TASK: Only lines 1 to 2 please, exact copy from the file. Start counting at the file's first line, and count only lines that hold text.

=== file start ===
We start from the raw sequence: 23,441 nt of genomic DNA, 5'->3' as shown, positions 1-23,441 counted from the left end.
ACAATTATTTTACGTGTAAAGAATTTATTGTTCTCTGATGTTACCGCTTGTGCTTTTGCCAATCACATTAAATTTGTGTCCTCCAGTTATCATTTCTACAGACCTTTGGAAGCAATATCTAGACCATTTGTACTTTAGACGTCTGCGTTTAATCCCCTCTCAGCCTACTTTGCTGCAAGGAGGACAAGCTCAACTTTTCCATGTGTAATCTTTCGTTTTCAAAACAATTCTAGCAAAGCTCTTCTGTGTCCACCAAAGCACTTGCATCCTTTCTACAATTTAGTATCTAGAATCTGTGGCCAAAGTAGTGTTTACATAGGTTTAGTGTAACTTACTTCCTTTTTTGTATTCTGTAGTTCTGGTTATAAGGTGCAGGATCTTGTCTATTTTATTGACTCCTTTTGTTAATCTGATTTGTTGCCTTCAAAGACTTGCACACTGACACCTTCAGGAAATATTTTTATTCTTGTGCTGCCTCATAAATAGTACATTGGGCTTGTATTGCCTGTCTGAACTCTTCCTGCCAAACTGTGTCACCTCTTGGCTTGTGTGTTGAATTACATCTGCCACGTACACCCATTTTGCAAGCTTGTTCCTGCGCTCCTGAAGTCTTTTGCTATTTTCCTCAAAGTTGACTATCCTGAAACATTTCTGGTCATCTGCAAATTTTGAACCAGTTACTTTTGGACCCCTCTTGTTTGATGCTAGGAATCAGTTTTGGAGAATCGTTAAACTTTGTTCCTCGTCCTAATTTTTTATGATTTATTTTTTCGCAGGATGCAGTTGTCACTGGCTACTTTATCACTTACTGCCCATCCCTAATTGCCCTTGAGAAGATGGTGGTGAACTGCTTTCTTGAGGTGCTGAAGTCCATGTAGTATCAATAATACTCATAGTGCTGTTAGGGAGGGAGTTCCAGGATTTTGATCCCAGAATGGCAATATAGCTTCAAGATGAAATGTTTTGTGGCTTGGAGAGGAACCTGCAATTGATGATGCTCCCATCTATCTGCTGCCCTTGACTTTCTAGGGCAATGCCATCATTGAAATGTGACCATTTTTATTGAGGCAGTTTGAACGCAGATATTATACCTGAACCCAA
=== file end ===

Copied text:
We start from the raw sequence: 23,441 nt of genomic DNA, 5'->3' as shown, positions 1-23,441 counted from the left end.
ACAATTATTTTACGTGTAAAGAATTTATTGTTCTCTGATGTTACCGCTTGTGCTTTTGCCAATCACATTAAATTTGTGTCCTCCAGTTATCATTTCTACAGACCTTTGGAAGCAATATCTAGACCATTTGTACTTTAGACGTCTGCGTTTAATCCCCTCTCAGCCTACTTTGCTGCAAGGAGGACAAGCTCAACTTTTCCATGTGTAATCTTTCGTTTTCAAAACAATTCTAGCAAAGCTCTTCTGTGTCCACCAAAGCACTTGCATCCTTTCTACAATTTAGTATCTAGAATCTGTGGCCAAAGTAGTGTTTACATAGGTTTAGTGTAACTTACTTCCTTTTTTGTATTCTGTAGTTCTGGTTATAAGGTGCAGGATCTTGTCTATTTTATTGACTCCTTTTGTTAATCTGATTTGTTGCCTTCAAAGACTTGCACACTGACACCTTCAGGAAATATTTTTATTCTTGTGCTGCCTCATAAATAGTACATTGGGCTTGTATTGCCTGTCTGAACTCTTCCTGCCAAACTGTGTCACCTCTTGGCTTGTGTGTTGAATTACATCTGCCACGTACACCCATTTTGCAAGCTTGTTCCTGCGCTCCTGAAGTCTTTTGCTATTTTCCTCAAAGTTGACTATCCTGAAACATTTCTGGTCATCTGCAAATTTTGAACCAGTTACTTTTGGACCCCTCTTGTTTGATGCTAGGAATCAGTTTTGGAGAATCGTTAAACTTTGTTCCTCGTCCTAATTTTTTATGATTTATTTTTTCGCAGGATGCAGTTGTCACTGGCTACTTTATCACTTACTGCCCATCCCTAATTGCCCTTGAGAAGATGGTGGTGAACTGCTTTCTTGAGGTGCTGAAGTCCATGTAGTATCAATAATACTCATAGTGCTGTTAGGGAGGGAGTTCCAGGATTTTGATCCCAGAATGGCAATATAGCTTCAAGATGAAATGTTTTGTGGCTTGGAGAGGAACCTGCAATTGATGATGCTCCCATCTATCTGCTGCCCTTGACTTTCTAGGGCAATGCCATCATTGAAATGTGACCATTTTTATTGAGGCAGTTTGAACGCAGATATTATACCTGAACCCAA